Baraka Withdraws from Cap Juby, 2006
Statement from the Saharawi Arabic Democratic Republic, 6 January 2006.
Published: 10.06 - 2011 16:58Printer version    
DECLARATION

6 January 2006
BARAKA WITHDRAWS FROM CAP JUBY

The SADR government welcomes the announcement by Baraka Petroleum in its Second Quarterly report made to the Australian Stock Exchange (ASX) on 31 January 2006, in which it confirmed that it has ended its involvement in the Cap Juby prospect and that "it does not intend to pursue this project".

The SADR government had objected to Baraka's illegal involvement in the offshore area of Western Sahara and had called on Baraka Petroleum to withdraw from the area situated in Western Sahara.

The SADR government would like to take this opportunity to renew its call on Kerr McGee and its partners to immediately withdraw from the offshore area of Western Sahara.

The presence of Kerr McGee and its partners continue to be an affront to the Saharawi people. The companies' illegal presence is a destabilising factor in a volatile region particularly during this time of increased tension and civilian protest in the occupied territories of Western Sahara. Such a presence further complicates the decolonisation process in Western Sahara and provides moral and economic support to the intransigent Moroccan regime.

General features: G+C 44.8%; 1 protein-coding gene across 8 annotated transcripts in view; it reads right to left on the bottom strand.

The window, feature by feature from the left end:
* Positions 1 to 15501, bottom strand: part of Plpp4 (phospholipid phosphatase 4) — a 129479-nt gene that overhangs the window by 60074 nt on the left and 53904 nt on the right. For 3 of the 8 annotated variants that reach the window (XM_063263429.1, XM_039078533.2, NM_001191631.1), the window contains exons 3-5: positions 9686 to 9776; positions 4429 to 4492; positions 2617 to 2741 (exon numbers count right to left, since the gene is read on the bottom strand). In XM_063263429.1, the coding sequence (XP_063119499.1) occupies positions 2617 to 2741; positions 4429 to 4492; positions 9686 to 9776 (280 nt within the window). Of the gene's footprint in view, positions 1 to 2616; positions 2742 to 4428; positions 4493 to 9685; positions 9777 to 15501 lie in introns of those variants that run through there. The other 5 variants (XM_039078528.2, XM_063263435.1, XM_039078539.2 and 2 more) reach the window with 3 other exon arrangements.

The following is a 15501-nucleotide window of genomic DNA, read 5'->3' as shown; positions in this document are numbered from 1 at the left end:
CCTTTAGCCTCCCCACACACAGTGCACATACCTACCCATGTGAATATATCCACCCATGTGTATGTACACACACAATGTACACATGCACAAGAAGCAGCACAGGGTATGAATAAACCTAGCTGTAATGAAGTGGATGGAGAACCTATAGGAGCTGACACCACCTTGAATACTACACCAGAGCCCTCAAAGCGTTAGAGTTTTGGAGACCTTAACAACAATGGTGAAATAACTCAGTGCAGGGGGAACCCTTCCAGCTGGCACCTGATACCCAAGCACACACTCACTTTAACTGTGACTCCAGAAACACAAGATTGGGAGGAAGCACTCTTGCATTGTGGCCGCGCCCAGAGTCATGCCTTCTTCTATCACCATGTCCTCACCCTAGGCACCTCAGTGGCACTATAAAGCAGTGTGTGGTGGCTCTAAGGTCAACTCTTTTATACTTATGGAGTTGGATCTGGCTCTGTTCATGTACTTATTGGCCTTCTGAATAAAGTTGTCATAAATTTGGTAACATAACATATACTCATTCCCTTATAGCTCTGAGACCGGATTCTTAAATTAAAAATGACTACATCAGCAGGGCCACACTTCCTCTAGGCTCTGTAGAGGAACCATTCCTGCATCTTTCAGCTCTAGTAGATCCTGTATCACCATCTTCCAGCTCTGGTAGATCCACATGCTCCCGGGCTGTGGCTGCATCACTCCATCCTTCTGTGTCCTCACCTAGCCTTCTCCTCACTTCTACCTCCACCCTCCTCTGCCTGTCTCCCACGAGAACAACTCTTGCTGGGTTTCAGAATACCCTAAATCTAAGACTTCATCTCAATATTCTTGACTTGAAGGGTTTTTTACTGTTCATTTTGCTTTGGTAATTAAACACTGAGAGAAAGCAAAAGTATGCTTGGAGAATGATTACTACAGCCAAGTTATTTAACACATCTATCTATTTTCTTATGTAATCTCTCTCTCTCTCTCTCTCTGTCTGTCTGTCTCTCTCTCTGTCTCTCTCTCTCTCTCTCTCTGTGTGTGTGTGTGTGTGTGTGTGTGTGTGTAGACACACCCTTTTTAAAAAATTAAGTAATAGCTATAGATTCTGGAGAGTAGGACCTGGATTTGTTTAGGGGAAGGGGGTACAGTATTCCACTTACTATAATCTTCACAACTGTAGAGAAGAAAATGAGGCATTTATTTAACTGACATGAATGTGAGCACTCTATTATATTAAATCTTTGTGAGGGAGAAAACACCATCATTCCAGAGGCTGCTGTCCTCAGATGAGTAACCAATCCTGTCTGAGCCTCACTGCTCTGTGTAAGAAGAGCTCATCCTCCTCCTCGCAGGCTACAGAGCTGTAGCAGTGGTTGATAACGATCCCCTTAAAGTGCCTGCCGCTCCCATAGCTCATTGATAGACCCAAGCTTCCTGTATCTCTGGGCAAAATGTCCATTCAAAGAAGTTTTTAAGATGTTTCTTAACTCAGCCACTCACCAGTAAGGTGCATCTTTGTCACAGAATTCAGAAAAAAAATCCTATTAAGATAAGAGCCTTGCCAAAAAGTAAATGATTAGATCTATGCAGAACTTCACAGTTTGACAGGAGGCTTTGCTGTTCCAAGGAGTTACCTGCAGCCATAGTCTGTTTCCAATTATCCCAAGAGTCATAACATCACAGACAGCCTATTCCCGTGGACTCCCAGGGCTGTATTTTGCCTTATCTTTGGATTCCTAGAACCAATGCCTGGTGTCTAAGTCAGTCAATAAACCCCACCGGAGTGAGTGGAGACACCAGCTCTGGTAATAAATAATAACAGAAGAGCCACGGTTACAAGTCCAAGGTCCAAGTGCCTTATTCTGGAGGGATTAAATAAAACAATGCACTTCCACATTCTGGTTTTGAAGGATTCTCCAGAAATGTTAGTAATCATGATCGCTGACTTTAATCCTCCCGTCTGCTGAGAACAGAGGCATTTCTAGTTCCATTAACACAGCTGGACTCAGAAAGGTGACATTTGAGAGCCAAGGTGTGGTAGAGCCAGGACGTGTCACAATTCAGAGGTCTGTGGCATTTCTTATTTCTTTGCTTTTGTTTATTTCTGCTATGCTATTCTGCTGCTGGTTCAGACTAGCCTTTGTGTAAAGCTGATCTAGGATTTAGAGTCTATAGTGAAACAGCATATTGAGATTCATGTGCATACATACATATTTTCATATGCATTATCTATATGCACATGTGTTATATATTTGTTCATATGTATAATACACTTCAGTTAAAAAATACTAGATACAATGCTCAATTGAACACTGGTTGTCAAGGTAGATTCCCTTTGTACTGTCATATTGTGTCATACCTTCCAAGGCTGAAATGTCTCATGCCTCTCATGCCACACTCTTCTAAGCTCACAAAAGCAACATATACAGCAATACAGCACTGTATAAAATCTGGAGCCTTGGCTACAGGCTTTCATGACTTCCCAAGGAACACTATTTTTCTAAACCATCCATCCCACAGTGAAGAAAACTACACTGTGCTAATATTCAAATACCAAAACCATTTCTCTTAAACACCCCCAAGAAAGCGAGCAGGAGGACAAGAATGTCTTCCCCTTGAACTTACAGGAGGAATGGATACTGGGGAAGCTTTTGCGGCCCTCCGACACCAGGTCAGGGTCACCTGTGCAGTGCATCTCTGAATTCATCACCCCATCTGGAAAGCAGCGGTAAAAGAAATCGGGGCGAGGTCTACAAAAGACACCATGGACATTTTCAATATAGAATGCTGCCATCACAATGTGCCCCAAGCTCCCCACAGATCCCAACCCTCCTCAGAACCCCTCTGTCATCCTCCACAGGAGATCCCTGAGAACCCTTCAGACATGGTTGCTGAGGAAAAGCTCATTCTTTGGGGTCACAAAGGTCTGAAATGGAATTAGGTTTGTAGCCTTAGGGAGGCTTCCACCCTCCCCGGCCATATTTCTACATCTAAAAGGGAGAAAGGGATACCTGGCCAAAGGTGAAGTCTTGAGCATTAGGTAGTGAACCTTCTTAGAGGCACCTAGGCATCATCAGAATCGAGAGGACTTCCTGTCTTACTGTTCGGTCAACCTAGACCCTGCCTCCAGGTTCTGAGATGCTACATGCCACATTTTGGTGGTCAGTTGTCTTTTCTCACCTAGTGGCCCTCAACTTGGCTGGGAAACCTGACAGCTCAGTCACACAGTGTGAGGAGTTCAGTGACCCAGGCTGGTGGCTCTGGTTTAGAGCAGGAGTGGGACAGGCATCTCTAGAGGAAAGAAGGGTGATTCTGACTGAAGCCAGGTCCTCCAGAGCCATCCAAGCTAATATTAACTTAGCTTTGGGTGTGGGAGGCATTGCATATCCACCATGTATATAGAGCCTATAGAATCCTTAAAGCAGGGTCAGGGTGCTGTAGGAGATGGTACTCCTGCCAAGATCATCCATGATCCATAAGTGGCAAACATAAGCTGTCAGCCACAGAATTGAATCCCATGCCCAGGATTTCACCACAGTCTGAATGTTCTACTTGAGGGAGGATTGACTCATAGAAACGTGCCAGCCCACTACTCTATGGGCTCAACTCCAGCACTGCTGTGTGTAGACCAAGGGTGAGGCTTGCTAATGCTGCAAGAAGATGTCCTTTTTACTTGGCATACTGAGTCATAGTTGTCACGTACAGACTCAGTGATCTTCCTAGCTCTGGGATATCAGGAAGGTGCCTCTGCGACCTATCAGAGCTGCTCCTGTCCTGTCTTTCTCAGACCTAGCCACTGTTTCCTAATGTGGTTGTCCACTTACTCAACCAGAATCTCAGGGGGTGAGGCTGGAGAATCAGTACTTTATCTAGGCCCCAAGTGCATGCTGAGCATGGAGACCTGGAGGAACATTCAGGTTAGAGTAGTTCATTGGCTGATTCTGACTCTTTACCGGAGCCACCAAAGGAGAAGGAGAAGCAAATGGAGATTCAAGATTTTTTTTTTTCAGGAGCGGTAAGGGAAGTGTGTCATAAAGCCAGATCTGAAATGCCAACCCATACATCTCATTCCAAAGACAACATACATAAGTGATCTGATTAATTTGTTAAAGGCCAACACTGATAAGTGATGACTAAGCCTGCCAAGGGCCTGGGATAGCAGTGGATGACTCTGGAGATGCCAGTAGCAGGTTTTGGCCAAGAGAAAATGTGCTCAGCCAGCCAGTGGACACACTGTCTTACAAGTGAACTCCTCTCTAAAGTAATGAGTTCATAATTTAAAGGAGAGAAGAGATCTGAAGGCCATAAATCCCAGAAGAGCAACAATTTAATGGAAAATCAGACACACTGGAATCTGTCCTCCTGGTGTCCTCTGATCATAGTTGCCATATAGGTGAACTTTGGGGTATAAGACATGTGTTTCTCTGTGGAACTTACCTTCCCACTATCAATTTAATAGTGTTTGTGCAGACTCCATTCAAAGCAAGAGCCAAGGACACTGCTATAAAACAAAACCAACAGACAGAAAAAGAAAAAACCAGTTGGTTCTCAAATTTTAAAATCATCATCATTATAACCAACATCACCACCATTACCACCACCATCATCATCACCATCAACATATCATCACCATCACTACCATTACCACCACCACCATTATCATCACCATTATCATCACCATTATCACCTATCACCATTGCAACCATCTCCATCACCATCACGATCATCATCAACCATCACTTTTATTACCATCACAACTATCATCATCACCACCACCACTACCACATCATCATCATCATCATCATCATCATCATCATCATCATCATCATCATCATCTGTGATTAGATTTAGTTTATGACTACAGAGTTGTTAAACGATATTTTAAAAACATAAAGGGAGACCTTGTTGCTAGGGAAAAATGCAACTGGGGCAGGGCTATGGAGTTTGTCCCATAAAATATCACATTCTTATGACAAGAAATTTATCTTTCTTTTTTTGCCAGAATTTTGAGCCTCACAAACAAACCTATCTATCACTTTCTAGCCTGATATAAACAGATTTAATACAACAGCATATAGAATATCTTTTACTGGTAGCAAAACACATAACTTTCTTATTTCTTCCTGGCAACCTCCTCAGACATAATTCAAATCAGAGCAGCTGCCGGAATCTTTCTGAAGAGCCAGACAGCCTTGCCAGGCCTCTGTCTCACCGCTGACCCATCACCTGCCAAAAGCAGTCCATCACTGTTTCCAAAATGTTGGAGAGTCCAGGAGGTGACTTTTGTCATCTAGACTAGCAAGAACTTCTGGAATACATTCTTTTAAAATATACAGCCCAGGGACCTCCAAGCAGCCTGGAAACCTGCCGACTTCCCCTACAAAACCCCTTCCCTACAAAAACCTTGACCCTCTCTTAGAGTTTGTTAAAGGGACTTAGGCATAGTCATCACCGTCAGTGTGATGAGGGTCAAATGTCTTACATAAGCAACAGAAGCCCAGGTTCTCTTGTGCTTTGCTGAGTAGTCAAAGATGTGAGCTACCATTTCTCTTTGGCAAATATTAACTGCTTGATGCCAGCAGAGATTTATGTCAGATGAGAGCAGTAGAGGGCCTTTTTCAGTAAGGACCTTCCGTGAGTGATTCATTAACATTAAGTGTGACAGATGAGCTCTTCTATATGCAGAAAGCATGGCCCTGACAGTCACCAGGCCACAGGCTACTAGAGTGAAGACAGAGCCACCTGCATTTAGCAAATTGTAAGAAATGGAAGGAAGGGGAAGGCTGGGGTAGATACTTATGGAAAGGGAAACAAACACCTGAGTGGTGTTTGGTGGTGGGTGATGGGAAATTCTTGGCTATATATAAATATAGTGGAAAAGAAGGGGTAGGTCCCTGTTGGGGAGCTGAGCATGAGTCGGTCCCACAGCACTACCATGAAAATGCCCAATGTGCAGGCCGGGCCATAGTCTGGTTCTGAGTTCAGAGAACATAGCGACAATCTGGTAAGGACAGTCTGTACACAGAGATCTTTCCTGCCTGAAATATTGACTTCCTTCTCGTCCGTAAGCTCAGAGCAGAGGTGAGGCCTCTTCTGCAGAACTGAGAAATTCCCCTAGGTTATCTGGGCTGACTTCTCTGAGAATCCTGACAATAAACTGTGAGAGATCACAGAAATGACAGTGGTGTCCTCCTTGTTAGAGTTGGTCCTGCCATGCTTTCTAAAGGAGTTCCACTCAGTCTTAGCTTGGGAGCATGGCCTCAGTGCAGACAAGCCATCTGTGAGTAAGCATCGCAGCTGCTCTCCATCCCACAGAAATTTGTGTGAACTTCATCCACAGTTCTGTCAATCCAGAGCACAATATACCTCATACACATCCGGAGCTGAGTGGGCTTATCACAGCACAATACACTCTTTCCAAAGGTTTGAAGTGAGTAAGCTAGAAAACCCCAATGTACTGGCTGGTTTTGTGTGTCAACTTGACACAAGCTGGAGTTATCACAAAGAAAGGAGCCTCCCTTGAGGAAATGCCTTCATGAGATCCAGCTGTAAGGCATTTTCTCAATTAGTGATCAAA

The SADR government urges all the shareholders, investors, advisors and contractors to seriously consider the use of their influence to convince Kerr McGee and its partners to respect the principles of international law and the efforts of the UN, and to end their involvement in Western Sahara without delay.

The SADR government calls on its friends and all governments that recognise the legitimate rights of the Saharawi people, to assist in protecting the natural resources and sovereignty of our country.

For further comments or information:

Kamal Fadel
+61 2 92 65 82 58
info@sadroilandgas.com

www.sadroilandgas.com

    


EN ES FR DE AR

Morocco occupies the major part of its neighbouring country, Western Sahara. Entering into business deals with Moroccan companies or authorities in the occupied territories gives an impression of political legitimacy to the occupation. It also gives job opportunities to Moroccan settlers and income to the Moroccan government. Western Sahara Resource Watch demands foreign companies leave Western Sahara until a solution to the conflict is found.
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